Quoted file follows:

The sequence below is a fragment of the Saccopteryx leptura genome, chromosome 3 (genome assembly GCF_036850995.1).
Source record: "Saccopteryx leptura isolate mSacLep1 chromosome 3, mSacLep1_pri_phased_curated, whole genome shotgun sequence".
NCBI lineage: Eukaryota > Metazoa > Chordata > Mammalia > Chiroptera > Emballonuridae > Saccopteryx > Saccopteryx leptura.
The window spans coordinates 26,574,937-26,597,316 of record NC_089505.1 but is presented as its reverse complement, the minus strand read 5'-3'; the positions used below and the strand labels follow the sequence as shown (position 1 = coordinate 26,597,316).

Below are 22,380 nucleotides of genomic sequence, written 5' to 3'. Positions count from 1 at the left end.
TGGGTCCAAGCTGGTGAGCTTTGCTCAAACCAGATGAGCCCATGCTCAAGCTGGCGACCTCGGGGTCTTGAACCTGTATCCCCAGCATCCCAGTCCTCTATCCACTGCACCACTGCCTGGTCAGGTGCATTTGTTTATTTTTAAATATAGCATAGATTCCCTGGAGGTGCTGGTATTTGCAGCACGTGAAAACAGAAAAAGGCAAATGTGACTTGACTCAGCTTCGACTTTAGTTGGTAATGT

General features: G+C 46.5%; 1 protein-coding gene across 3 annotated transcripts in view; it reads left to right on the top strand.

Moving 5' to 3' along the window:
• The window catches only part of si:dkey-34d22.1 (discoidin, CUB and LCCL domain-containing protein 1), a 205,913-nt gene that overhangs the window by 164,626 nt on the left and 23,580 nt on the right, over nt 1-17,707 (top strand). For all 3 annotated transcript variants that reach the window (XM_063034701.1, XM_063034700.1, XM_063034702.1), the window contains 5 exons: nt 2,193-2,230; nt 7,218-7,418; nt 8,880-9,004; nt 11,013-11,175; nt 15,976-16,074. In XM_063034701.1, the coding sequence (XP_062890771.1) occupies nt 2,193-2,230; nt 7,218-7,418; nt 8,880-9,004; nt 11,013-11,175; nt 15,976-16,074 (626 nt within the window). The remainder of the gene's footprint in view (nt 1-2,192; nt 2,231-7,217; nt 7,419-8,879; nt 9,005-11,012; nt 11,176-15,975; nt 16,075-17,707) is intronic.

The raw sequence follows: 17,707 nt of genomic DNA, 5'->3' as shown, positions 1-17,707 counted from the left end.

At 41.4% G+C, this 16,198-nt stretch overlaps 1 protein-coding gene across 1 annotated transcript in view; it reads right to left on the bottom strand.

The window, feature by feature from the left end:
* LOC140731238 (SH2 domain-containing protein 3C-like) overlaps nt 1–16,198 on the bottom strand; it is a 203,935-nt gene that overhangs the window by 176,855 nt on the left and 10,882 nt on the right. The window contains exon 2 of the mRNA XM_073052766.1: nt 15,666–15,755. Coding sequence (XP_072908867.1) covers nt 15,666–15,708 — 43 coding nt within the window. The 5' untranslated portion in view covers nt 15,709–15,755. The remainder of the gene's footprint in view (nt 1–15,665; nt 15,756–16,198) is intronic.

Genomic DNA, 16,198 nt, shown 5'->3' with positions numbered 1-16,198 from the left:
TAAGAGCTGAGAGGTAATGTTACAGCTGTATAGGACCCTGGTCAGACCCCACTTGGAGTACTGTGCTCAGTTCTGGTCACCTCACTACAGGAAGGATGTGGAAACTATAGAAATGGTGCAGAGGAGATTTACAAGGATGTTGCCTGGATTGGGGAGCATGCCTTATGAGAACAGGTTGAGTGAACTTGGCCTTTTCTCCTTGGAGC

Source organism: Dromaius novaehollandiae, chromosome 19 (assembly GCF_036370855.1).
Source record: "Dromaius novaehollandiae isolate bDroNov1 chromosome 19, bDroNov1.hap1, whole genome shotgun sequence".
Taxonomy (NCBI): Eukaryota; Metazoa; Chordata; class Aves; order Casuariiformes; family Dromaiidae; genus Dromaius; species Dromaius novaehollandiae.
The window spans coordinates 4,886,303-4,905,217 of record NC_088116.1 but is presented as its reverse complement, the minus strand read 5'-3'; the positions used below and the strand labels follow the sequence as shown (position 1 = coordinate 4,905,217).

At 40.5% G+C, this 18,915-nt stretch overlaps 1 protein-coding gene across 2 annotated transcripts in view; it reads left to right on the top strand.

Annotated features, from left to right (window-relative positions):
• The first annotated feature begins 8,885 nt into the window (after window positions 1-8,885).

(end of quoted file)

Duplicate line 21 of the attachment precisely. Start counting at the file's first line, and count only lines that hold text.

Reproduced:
Annotated features, from left to right (window-relative positions):